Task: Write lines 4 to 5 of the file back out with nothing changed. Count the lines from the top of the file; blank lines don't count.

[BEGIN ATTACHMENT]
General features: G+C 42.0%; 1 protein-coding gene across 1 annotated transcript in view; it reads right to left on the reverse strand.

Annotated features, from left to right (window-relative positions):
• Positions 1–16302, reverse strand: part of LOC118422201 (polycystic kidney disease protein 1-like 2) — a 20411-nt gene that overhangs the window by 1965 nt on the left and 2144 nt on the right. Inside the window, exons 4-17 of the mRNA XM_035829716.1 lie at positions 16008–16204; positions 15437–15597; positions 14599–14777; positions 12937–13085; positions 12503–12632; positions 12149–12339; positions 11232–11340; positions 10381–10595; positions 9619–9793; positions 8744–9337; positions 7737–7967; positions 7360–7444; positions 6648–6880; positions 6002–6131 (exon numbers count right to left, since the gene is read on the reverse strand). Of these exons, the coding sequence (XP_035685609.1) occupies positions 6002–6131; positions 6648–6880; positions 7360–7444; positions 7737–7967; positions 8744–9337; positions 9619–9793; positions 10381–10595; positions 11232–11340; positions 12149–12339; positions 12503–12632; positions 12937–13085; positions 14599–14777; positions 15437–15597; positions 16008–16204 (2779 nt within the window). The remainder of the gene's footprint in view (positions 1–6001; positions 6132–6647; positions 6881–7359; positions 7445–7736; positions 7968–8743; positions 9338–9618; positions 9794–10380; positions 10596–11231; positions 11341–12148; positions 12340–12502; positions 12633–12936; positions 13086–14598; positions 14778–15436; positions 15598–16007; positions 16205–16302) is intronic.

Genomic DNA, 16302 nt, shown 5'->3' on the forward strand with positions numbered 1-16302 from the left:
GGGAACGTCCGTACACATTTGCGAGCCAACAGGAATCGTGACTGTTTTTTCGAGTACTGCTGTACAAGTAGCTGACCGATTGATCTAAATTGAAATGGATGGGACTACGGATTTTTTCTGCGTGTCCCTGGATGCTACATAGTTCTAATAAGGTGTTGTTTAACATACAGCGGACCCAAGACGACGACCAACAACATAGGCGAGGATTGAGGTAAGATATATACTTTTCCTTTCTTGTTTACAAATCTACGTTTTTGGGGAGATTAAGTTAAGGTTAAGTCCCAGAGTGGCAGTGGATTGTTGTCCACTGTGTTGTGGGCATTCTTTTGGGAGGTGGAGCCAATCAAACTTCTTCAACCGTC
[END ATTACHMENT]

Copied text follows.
Genomic DNA, 16302 nt, shown 5'->3' on the forward strand with positions numbered 1-16302 from the left:
GGGAACGTCCGTACACATTTGCGAGCCAACAGGAATCGTGACTGTTTTTTCGAGTACTGCTGTACAAGTAGCTGACCGATTGATCTAAATTGAAATGGATGGGACTACGGATTTTTTCTGCGTGTCCCTGGATGCTACATAGTTCTAATAAGGTGTTGTTTAACATACAGCGGACCCAAGACGACGACCAACAACATAGGCGAGGATTGAGGTAAGATATATACTTTTCCTTTCTTGTTTACAAATCTACGTTTTTGGGGAGATTAAGTTAAGGTTAAGTCCCAGAGTGGCAGTGGATTGTTGTCCACTGTGTTGTGGGCATTCTTTTGGGAGGTGGAGCCAATCAAACTTCTTCAACCGTC